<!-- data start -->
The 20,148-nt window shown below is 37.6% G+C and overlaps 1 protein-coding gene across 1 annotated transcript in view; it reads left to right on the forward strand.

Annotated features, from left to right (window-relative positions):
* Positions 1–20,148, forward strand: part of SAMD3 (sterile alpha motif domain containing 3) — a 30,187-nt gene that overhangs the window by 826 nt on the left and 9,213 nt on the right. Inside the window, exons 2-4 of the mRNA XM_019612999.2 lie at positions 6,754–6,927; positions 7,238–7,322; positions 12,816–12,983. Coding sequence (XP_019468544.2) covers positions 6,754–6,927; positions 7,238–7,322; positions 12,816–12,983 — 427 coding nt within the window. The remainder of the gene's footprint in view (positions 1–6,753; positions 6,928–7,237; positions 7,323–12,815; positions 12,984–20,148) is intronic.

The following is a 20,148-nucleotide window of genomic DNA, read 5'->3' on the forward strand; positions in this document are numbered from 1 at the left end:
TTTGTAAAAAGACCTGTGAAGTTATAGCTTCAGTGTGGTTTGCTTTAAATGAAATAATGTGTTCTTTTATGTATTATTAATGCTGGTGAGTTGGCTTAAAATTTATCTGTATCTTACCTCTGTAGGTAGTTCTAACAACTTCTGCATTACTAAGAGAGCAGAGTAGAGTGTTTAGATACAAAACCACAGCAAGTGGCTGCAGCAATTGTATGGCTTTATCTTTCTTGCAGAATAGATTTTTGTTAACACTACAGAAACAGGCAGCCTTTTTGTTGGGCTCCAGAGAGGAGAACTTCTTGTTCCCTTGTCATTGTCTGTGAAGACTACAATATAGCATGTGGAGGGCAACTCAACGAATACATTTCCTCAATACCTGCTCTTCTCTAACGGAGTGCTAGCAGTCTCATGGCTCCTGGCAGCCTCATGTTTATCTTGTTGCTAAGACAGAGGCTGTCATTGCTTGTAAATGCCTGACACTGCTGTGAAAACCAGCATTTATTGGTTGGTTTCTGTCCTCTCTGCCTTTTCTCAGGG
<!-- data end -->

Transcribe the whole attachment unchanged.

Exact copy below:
The 20,148-nt window shown below is 37.6% G+C and overlaps 1 protein-coding gene across 1 annotated transcript in view; it reads left to right on the forward strand.

Annotated features, from left to right (window-relative positions):
* Positions 1–20,148, forward strand: part of SAMD3 (sterile alpha motif domain containing 3) — a 30,187-nt gene that overhangs the window by 826 nt on the left and 9,213 nt on the right. Inside the window, exons 2-4 of the mRNA XM_019612999.2 lie at positions 6,754–6,927; positions 7,238–7,322; positions 12,816–12,983. Coding sequence (XP_019468544.2) covers positions 6,754–6,927; positions 7,238–7,322; positions 12,816–12,983 — 427 coding nt within the window. The remainder of the gene's footprint in view (positions 1–6,753; positions 6,928–7,237; positions 7,323–12,815; positions 12,984–20,148) is intronic.

The following is a 20,148-nucleotide window of genomic DNA, read 5'->3' on the forward strand; positions in this document are numbered from 1 at the left end:
TTTGTAAAAAGACCTGTGAAGTTATAGCTTCAGTGTGGTTTGCTTTAAATGAAATAATGTGTTCTTTTATGTATTATTAATGCTGGTGAGTTGGCTTAAAATTTATCTGTATCTTACCTCTGTAGGTAGTTCTAACAACTTCTGCATTACTAAGAGAGCAGAGTAGAGTGTTTAGATACAAAACCACAGCAAGTGGCTGCAGCAATTGTATGGCTTTATCTTTCTTGCAGAATAGATTTTTGTTAACACTACAGAAACAGGCAGCCTTTTTGTTGGGCTCCAGAGAGGAGAACTTCTTGTTCCCTTGTCATTGTCTGTGAAGACTACAATATAGCATGTGGAGGGCAACTCAACGAATACATTTCCTCAATACCTGCTCTTCTCTAACGGAGTGCTAGCAGTCTCATGGCTCCTGGCAGCCTCATGTTTATCTTGTTGCTAAGACAGAGGCTGTCATTGCTTGTAAATGCCTGACACTGCTGTGAAAACCAGCATTTATTGGTTGGTTTCTGTCCTCTCTGCCTTTTCTCAGGG